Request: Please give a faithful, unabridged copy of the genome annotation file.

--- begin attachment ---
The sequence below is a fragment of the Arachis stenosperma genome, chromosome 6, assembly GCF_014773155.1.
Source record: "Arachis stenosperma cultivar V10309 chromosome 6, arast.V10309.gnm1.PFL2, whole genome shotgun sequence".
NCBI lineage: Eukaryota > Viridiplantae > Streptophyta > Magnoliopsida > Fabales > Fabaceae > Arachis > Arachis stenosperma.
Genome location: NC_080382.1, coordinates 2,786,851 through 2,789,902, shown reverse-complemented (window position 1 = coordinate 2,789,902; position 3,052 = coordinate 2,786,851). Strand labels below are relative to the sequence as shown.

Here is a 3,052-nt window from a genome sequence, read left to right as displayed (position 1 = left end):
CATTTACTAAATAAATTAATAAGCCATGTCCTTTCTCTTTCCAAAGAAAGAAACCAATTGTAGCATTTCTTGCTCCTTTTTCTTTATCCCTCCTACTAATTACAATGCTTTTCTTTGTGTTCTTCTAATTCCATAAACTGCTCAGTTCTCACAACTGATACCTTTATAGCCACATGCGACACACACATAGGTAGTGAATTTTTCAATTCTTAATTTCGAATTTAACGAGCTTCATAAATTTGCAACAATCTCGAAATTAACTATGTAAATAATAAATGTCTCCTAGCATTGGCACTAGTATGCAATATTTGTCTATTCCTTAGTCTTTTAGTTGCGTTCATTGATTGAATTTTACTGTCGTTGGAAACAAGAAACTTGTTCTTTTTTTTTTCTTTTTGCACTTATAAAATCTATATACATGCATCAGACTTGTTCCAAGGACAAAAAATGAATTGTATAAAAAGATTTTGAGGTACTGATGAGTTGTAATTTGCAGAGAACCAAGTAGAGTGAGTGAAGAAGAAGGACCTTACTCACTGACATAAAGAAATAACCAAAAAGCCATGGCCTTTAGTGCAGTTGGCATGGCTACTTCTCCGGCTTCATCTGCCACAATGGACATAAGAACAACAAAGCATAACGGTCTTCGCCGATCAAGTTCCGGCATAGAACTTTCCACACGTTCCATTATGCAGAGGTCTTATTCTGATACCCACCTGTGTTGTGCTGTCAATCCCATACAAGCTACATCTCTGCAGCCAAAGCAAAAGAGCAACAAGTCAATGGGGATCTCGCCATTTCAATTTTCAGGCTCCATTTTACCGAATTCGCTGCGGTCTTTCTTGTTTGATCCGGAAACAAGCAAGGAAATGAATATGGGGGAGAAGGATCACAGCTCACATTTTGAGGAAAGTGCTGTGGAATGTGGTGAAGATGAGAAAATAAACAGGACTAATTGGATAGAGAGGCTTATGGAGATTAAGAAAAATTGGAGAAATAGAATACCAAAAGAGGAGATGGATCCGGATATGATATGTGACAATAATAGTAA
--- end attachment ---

The sequence below is a fragment of the Arachis stenosperma genome, chromosome 6, assembly GCF_014773155.1.
Source record: "Arachis stenosperma cultivar V10309 chromosome 6, arast.V10309.gnm1.PFL2, whole genome shotgun sequence".
NCBI lineage: Eukaryota > Viridiplantae > Streptophyta > Magnoliopsida > Fabales > Fabaceae > Arachis > Arachis stenosperma.
Genome location: NC_080382.1, coordinates 2,786,851 through 2,789,902, shown reverse-complemented (window position 1 = coordinate 2,789,902; position 3,052 = coordinate 2,786,851). Strand labels below are relative to the sequence as shown.

Here is a 3,052-nt window from a genome sequence, read left to right as displayed (position 1 = left end):
CATTTACTAAATAAATTAATAAGCCATGTCCTTTCTCTTTCCAAAGAAAGAAACCAATTGTAGCATTTCTTGCTCCTTTTTCTTTATCCCTCCTACTAATTACAATGCTTTTCTTTGTGTTCTTCTAATTCCATAAACTGCTCAGTTCTCACAACTGATACCTTTATAGCCACATGCGACACACACATAGGTAGTGAATTTTTCAATTCTTAATTTCGAATTTAACGAGCTTCATAAATTTGCAACAATCTCGAAATTAACTATGTAAATAATAAATGTCTCCTAGCATTGGCACTAGTATGCAATATTTGTCTATTCCTTAGTCTTTTAGTTGCGTTCATTGATTGAATTTTACTGTCGTTGGAAACAAGAAACTTGTTCTTTTTTTTTTCTTTTTGCACTTATAAAATCTATATACATGCATCAGACTTGTTCCAAGGACAAAAAATGAATTGTATAAAAAGATTTTGAGGTACTGATGAGTTGTAATTTGCAGAGAACCAAGTAGAGTGAGTGAAGAAGAAGGACCTTACTCACTGACATAAAGAAATAACCAAAAAGCCATGGCCTTTAGTGCAGTTGGCATGGCTACTTCTCCGGCTTCATCTGCCACAATGGACATAAGAACAACAAAGCATAACGGTCTTCGCCGATCAAGTTCCGGCATAGAACTTTCCACACGTTCCATTATGCAGAGGTCTTATTCTGATACCCACCTGTGTTGTGCTGTCAATCCCATACAAGCTACATCTCTGCAGCCAAAGCAAAAGAGCAACAAGTCAATGGGGATCTCGCCATTTCAATTTTCAGGCTCCATTTTACCGAATTCGCTGCGGTCTTTCTTGTTTGATCCGGAAACAAGCAAGGAAATGAATATGGGGGAGAAGGATCACAGCTCACATTTTGAGGAAAGTGCTGTGGAATGTGGTGAAGATGAGAAAATAAACAGGACTAATTGGATAGAGAGGCTTATGGAGATTAAGAAAAATTGGAGAAATAGAATACCAAAAGAGGAGATGGATCCGGATATGATATGTGACAATAATAGTAA